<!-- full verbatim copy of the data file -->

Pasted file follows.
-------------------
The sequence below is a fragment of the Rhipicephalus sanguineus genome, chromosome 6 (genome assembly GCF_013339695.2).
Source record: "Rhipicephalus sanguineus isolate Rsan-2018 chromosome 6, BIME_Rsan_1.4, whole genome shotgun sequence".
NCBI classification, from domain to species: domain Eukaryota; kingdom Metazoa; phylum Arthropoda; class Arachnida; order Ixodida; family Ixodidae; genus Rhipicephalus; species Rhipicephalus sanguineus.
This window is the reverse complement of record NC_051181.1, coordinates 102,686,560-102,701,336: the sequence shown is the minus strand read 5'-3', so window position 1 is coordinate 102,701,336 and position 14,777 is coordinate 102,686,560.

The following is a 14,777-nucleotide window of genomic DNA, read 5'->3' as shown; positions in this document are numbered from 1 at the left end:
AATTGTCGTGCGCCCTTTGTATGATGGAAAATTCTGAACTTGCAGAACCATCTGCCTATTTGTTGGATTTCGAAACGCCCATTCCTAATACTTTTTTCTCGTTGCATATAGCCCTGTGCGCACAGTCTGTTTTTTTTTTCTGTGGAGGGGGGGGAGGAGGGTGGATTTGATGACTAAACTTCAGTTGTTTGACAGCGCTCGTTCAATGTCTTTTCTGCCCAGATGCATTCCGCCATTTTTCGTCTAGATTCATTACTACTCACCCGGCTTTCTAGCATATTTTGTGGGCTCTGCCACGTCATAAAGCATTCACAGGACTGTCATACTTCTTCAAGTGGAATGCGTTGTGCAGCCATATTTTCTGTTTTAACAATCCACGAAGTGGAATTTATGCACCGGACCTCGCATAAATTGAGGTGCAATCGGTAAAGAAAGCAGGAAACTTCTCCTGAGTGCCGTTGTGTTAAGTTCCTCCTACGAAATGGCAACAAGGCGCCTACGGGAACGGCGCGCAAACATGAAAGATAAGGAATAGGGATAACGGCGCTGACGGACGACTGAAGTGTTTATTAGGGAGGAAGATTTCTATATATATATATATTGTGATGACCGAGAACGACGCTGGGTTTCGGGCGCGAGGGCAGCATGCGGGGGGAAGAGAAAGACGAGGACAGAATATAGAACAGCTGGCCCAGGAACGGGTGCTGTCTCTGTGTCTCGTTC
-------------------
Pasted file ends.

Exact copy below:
The sequence below is a fragment of the Rhipicephalus sanguineus genome, chromosome 6 (genome assembly GCF_013339695.2).
Source record: "Rhipicephalus sanguineus isolate Rsan-2018 chromosome 6, BIME_Rsan_1.4, whole genome shotgun sequence".
NCBI classification, from domain to species: domain Eukaryota; kingdom Metazoa; phylum Arthropoda; class Arachnida; order Ixodida; family Ixodidae; genus Rhipicephalus; species Rhipicephalus sanguineus.
This window is the reverse complement of record NC_051181.1, coordinates 102,686,560-102,701,336: the sequence shown is the minus strand read 5'-3', so window position 1 is coordinate 102,701,336 and position 14,777 is coordinate 102,686,560.

The following is a 14,777-nucleotide window of genomic DNA, read 5'->3' as shown; positions in this document are numbered from 1 at the left end:
AATTGTCGTGCGCCCTTTGTATGATGGAAAATTCTGAACTTGCAGAACCATCTGCCTATTTGTTGGATTTCGAAACGCCCATTCCTAATACTTTTTTCTCGTTGCATATAGCCCTGTGCGCACAGTCTGTTTTTTTTTTCTGTGGAGGGGGGGGAGGAGGGTGGATTTGATGACTAAACTTCAGTTGTTTGACAGCGCTCGTTCAATGTCTTTTCTGCCCAGATGCATTCCGCCATTTTTCGTCTAGATTCATTACTACTCACCCGGCTTTCTAGCATATTTTGTGGGCTCTGCCACGTCATAAAGCATTCACAGGACTGTCATACTTCTTCAAGTGGAATGCGTTGTGCAGCCATATTTTCTGTTTTAACAATCCACGAAGTGGAATTTATGCACCGGACCTCGCATAAATTGAGGTGCAATCGGTAAAGAAAGCAGGAAACTTCTCCTGAGTGCCGTTGTGTTAAGTTCCTCCTACGAAATGGCAACAAGGCGCCTACGGGAACGGCGCGCAAACATGAAAGATAAGGAATAGGGATAACGGCGCTGACGGACGACTGAAGTGTTTATTAGGGAGGAAGATTTCTATATATATATATATTGTGATGACCGAGAACGACGCTGGGTTTCGGGCGCGAGGGCAGCATGCGGGGGGAAGAGAAAGACGAGGACAGAATATAGAACAGCTGGCCCAGGAACGGGTGCTGTCTCTGTGTCTCGTTC